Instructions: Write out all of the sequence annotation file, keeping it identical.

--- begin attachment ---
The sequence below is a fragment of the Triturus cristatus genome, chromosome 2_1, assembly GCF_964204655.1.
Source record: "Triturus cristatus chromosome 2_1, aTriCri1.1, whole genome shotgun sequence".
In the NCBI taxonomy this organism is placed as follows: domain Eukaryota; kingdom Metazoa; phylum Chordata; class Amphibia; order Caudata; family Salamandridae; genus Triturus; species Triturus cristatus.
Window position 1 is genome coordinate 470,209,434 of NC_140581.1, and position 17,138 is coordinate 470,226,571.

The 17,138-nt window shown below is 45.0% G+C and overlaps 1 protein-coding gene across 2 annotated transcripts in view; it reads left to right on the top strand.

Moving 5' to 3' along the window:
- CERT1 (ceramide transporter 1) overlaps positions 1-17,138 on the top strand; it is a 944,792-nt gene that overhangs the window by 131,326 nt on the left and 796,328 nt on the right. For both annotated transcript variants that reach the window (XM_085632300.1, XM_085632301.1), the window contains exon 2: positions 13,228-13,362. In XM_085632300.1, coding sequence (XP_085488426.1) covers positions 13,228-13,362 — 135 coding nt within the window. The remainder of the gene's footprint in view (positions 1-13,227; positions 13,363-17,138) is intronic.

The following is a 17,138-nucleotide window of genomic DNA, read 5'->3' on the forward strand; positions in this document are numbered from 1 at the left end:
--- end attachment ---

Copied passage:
The sequence below is a fragment of the Triturus cristatus genome, chromosome 2_1, assembly GCF_964204655.1.
Source record: "Triturus cristatus chromosome 2_1, aTriCri1.1, whole genome shotgun sequence".
In the NCBI taxonomy this organism is placed as follows: domain Eukaryota; kingdom Metazoa; phylum Chordata; class Amphibia; order Caudata; family Salamandridae; genus Triturus; species Triturus cristatus.
Window position 1 is genome coordinate 470,209,434 of NC_140581.1, and position 17,138 is coordinate 470,226,571.

The 17,138-nt window shown below is 45.0% G+C and overlaps 1 protein-coding gene across 2 annotated transcripts in view; it reads left to right on the top strand.

Moving 5' to 3' along the window:
- CERT1 (ceramide transporter 1) overlaps positions 1-17,138 on the top strand; it is a 944,792-nt gene that overhangs the window by 131,326 nt on the left and 796,328 nt on the right. For both annotated transcript variants that reach the window (XM_085632300.1, XM_085632301.1), the window contains exon 2: positions 13,228-13,362. In XM_085632300.1, coding sequence (XP_085488426.1) covers positions 13,228-13,362 — 135 coding nt within the window. The remainder of the gene's footprint in view (positions 1-13,227; positions 13,363-17,138) is intronic.

The following is a 17,138-nucleotide window of genomic DNA, read 5'->3' on the forward strand; positions in this document are numbered from 1 at the left end: